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| 1 minute read

SEC Commissioner raises questions about adding to ESG disclosures

Republican SEC Commissioner Elad Roisman spoke to the National Investor Relations Institute on Tuesday about the SEC's consideration of new climate change and human capital disclosure requirements. He reiterated some of the concerns he voiced recently about whether and to what extent new rules were required.  In particular, Commissioner Roisman underscored a number of considerations the SEC should keep in mind as it considers whether additional ESG disclosures are required, including:  

- The SEC should be clear about what ESG information is missing from what companies are currently providing - specifically, the SEC should ask, is the problem standardization, content, or both (among others)?  

- Is the apparently missing ESG information "material to an investment decision" as that has been defined under the federal securities laws - meaning, is there a substantial likelihood that a reasonable investor would consider the apparently missing ESG information important in deciding how to vote or make an investment decision?  

- Who or what is this "reasonable investor?" Commissioner Roisman sensibly suggests this would be someone whose interest is in a financial return on an investment.

- While legislative bodies in other countries have required disclosures in pursuit of advancing societal goals, is it part of the SEC's mission to mandate certain ESG disclosures? Is the SEC equipped to require climate-focused issues, such as greenhouse gas emissions?

There are so many fair questions raised as part of the current debate about whether and to what extent the SEC should mandate further ESG disclosures (and Commissioner Roisman to his credit has raised more than the ones I noted above). These clearly are valid questions that I'm sure will be considered as the SEC progresses its rule-making in this area.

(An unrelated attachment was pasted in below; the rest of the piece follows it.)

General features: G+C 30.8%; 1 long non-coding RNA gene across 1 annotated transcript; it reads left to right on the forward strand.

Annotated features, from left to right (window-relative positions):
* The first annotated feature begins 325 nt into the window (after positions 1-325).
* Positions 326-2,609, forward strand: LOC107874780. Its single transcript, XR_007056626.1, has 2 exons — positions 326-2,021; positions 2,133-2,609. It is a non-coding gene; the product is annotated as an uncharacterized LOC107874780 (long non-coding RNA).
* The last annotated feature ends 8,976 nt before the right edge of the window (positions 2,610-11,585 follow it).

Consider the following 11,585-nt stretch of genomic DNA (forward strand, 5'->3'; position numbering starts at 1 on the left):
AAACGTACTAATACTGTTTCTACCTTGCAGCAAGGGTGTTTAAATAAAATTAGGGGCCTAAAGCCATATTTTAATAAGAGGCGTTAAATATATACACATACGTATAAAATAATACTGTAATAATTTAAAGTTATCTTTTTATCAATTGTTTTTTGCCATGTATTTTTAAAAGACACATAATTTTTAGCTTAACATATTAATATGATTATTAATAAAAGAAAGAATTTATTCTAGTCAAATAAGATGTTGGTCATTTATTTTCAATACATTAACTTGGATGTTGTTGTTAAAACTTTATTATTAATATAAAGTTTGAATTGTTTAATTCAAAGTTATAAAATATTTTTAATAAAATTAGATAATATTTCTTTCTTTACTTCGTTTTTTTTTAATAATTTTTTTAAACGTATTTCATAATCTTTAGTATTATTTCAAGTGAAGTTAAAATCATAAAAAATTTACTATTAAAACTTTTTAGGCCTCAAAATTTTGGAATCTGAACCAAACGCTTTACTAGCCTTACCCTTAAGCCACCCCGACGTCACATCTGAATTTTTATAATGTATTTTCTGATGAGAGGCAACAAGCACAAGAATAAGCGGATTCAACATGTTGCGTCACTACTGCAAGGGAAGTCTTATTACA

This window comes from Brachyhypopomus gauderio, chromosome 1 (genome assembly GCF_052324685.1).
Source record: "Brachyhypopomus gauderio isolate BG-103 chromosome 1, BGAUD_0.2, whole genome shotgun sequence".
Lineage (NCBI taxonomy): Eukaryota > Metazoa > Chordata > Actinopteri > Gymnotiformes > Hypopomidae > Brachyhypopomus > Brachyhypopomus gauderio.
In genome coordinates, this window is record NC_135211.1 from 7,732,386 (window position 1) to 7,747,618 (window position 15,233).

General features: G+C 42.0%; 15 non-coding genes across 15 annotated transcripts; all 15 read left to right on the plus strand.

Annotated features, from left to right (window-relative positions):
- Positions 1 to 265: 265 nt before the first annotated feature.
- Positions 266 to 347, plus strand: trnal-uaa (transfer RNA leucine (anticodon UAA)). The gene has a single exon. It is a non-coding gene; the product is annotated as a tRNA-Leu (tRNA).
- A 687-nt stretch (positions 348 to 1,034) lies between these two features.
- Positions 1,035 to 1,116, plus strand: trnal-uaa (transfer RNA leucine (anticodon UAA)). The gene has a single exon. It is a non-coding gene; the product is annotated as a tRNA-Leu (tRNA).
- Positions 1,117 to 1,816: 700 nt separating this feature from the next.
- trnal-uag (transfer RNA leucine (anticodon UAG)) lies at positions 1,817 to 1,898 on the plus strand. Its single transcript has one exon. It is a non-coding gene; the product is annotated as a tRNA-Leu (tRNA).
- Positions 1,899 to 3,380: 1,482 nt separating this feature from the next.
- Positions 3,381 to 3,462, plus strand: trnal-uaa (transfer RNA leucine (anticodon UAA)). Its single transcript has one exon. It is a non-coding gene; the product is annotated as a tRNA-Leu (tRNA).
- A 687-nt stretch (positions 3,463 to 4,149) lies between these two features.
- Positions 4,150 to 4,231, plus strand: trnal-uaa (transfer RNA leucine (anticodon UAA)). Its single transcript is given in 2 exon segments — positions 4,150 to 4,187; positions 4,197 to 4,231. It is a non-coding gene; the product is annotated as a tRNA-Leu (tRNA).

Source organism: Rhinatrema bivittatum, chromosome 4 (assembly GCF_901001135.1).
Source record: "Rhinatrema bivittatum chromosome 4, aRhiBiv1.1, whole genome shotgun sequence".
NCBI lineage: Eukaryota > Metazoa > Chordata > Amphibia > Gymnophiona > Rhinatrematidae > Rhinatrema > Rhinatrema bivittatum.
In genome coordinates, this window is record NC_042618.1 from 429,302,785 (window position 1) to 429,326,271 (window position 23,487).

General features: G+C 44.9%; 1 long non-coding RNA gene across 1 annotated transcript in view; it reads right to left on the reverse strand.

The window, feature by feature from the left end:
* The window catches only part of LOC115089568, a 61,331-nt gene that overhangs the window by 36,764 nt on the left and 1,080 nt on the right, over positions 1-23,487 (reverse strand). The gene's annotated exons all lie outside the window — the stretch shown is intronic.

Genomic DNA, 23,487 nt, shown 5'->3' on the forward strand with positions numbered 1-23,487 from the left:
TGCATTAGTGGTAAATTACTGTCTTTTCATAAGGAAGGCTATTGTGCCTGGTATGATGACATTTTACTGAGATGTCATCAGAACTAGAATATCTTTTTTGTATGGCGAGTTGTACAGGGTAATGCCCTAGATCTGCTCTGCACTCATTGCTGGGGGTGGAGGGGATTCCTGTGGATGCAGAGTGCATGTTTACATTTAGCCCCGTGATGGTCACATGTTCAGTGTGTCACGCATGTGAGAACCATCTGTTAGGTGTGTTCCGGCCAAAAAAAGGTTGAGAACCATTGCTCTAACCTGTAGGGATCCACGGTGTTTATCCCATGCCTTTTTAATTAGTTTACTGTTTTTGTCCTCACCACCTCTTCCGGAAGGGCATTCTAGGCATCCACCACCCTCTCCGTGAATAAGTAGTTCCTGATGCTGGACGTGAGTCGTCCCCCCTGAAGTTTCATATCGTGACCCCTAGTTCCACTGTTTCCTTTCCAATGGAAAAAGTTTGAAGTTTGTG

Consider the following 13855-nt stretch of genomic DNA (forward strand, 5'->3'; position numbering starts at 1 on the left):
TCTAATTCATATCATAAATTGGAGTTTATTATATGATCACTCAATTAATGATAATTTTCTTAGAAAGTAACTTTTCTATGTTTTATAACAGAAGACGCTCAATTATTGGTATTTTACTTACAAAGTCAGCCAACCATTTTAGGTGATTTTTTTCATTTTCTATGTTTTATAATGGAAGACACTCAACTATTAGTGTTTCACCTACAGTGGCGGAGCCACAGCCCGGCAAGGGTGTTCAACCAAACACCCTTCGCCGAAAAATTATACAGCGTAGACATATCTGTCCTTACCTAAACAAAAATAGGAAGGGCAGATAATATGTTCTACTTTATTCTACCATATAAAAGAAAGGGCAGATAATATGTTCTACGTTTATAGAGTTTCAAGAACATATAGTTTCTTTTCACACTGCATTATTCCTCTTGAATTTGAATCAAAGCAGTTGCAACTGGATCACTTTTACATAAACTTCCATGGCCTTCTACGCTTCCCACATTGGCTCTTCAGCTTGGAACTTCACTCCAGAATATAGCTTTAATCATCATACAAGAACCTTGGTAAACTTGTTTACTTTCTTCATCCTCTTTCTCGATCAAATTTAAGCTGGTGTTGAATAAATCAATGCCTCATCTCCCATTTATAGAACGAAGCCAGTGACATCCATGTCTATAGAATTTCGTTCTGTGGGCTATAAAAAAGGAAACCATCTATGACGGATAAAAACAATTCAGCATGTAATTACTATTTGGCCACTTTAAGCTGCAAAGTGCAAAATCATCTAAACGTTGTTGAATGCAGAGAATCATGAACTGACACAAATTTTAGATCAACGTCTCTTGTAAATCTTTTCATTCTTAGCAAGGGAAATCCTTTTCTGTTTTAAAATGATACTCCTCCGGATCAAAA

"The question of what ESG information is missing in our markets is first and foremost a question for investors. But it has been instructive to hear companies share perspectives about how they have engaged with investors on ESG issues. I have yet to hear a company tell me that ESG is not important, and that it ignores ESG information requests. Instead, I often hear from companies that they are constantly asked to provide ESG information; that they feel they must comply with all or a large majority of the requests; that the multitude of requests can be overwhelming; and that each request requires special attention because it is similar to, but different from, the last. To address the difficulties companies face in meeting these overlapping requests, it has been suggested to me that the Commission should act to standardize disclosures. In a similar vein, institutional investors and asset managers have advocated for the Commission to facilitate companies providing ESG information that is more comparable than that which is available from companies now."


climate change and environment, diversity and inclusion, governance and corp culture, non-financial corp reporting, shareholder engagement, sustainable finance